you're reading...
Adjectives, Punctuation

Note 64 – Ambiguity with adjectives and commas

For the background to my writing challenge, please read my first blog by clicking the following link – If you would prefer to dive straight into note 64, then please read on…

Adjectives and commas

According to Graham King in his book Collins Improve Your Punctuation, if the adjectives in your sentence “define separate attributes” e.g. abrupt, rude, opinionated, then you would separate them by a comma. On the other hand you wouldn’t separate them with a comma if the adjectives “work together to create a single image” e.g. large concrete shed. Some examples are below:

  • My next door neighbour is a tall, clever and rich person (these are all separate attributes, so the first two are split by commas)
  • There is a brown African drum in my living room (these adjective work together more, so no comma is required)

Tips from the experts

As this seems a little ambiguous, I’ve included a few tips from the experts:

  • The book Collins Improve Your Punctuation explains that “One way to deal with the ambiguity problem is to imagine an and between the adjectives; if an and can be inserted and still makes sense, then a comma can normally be subsituted.”
  • Bernard C. Lamb in his book The Queen’s English says “if you employ a series of adjectives, use commas between adjectives where the sense is and”.

Quick test

Which of the following sentences do you think should have commas separating the adjectives (shown in bold)?

Q1. In our garden there is a large concrete shed

Q2. There is a small blue van outside our house

Q3. The girl had soft brown hair

Q4. There are a lot of bees in our pretty tidy garden

As usual, the answers can be found at the end of this blog.

Please feel free to comment on this blog if you wish and don’t forget to send me any requests (relating to writing/English) that you would like me to blog about. Hope you have enjoyed your weekend.

Until tomorrow…


This blog:

My other blog:

My website: (includes first chapter of my book)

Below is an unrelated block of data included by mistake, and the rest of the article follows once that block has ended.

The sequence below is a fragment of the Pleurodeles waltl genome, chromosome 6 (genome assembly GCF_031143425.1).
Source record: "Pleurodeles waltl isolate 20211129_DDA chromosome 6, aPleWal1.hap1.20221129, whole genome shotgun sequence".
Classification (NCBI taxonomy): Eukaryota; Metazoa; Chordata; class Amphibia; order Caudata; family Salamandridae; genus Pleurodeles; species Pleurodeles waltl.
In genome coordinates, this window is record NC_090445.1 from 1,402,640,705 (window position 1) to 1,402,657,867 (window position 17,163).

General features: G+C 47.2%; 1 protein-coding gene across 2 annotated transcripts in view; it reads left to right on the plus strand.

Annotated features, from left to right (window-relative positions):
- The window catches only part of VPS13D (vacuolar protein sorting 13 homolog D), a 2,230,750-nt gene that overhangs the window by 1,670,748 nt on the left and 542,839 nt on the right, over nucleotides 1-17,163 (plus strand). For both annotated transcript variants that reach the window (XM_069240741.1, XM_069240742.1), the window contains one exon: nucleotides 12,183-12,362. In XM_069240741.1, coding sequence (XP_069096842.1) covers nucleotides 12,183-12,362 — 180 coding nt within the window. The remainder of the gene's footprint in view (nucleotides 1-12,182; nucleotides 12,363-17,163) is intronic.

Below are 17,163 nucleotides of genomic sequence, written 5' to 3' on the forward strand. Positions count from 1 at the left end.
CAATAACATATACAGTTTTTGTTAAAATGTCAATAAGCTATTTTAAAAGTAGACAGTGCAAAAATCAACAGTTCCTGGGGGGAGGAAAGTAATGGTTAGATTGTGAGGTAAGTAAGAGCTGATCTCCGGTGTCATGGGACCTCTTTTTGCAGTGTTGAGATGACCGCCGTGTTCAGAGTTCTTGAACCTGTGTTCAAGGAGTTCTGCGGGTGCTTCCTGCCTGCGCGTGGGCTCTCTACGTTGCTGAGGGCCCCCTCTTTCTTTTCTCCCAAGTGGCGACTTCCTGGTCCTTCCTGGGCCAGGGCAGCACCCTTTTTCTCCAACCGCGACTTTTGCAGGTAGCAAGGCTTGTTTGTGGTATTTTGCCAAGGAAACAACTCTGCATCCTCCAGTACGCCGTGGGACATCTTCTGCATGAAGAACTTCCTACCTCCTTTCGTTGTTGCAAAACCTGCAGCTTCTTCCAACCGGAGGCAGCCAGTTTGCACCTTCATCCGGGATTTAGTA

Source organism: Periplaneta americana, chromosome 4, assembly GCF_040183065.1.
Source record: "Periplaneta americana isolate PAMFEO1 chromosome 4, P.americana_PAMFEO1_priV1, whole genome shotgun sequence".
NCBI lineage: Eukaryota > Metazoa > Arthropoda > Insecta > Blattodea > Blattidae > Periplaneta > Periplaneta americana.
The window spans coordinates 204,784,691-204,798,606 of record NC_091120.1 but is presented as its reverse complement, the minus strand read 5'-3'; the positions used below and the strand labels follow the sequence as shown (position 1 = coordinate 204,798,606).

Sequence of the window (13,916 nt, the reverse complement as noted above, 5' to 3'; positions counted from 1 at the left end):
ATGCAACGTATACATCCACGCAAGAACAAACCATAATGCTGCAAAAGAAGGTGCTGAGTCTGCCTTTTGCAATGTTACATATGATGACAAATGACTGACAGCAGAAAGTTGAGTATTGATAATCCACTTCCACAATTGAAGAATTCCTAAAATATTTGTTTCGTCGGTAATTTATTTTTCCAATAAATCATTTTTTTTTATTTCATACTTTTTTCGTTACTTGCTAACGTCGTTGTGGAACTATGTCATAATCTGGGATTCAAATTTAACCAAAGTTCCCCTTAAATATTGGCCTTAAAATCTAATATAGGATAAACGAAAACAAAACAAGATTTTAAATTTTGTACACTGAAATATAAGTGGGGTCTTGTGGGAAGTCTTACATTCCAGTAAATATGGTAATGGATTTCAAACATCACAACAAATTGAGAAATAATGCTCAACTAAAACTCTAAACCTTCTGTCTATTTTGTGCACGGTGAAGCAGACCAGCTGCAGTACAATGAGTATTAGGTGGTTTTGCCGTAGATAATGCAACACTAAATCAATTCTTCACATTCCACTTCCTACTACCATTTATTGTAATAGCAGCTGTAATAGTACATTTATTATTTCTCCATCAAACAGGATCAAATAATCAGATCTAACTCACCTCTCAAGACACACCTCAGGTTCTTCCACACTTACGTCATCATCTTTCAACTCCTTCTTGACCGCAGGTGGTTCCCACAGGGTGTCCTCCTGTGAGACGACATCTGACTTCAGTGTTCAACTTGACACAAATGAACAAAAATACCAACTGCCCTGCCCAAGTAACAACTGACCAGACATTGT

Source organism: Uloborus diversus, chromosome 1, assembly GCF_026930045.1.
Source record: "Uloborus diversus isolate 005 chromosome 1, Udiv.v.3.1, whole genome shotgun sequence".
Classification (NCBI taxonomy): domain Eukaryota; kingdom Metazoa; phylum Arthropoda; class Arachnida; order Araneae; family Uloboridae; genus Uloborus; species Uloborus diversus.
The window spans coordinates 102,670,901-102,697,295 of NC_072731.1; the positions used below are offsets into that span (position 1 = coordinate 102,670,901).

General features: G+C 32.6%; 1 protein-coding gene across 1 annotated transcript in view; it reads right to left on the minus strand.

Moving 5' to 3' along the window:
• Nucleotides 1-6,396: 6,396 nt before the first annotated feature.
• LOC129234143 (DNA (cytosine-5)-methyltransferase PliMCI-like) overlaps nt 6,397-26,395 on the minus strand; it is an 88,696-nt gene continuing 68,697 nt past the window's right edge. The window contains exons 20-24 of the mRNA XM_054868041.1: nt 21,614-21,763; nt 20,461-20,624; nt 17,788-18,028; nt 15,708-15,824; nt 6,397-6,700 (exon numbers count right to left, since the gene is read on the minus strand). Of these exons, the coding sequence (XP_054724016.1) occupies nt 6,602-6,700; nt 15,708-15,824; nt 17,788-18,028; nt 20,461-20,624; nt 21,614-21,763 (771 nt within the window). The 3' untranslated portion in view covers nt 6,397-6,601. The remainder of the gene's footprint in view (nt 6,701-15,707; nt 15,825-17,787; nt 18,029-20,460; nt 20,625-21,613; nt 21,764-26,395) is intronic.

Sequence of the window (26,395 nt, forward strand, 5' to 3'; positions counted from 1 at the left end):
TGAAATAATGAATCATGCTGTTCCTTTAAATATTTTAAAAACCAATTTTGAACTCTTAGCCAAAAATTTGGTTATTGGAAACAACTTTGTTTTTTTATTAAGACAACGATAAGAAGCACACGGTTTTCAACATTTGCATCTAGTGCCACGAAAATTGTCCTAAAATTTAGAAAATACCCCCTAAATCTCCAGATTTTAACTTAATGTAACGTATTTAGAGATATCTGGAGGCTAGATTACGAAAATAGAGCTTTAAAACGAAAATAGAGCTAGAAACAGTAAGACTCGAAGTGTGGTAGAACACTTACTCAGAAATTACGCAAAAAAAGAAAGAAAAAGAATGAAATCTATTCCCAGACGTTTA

Twitter: @madeirasandra and @tipsandluxuries

Reference list:

Graham King The Collins Improve your Punctuation, UK

Bernard C. Lamb The Queen’s English (2010), UK


For Q1, 2 and 3, the adjective appear to work together so I wouldn’t separate them with commas.

For Q4, this sentence could have two meanings a ‘pretty tidy’ garden (fairly tidy garden) or a pretty, tidy garden (pretty and tidy garden). It would therefore require a comma if the garden was pretty and tidy, as these are two separate attributes.


About Sandra Madeira

I am a full-time working mum with a passion for writing and inspiring others. Subjects I tend to blog about are life skills, parenting, decluttering, worklife balance, etc. At the moment I am on a decluttering mission creating space in my house, garden and mind. I have challenged myself to do at least ten minutes a day and write about it. Have a good day! Sandra Freelance Writer


No comments yet.

Leave a Reply

Fill in your details below or click an icon to log in: Logo

You are commenting using your account. Log Out /  Change )

Twitter picture

You are commenting using your Twitter account. Log Out /  Change )

Facebook photo

You are commenting using your Facebook account. Log Out /  Change )

Connecting to %s

Enter your email address to subscribe to this blog and receive notifications of new posts by email.

Join 401 other subscribers

Blog Stats

  • 183,330 hits
%d bloggers like this: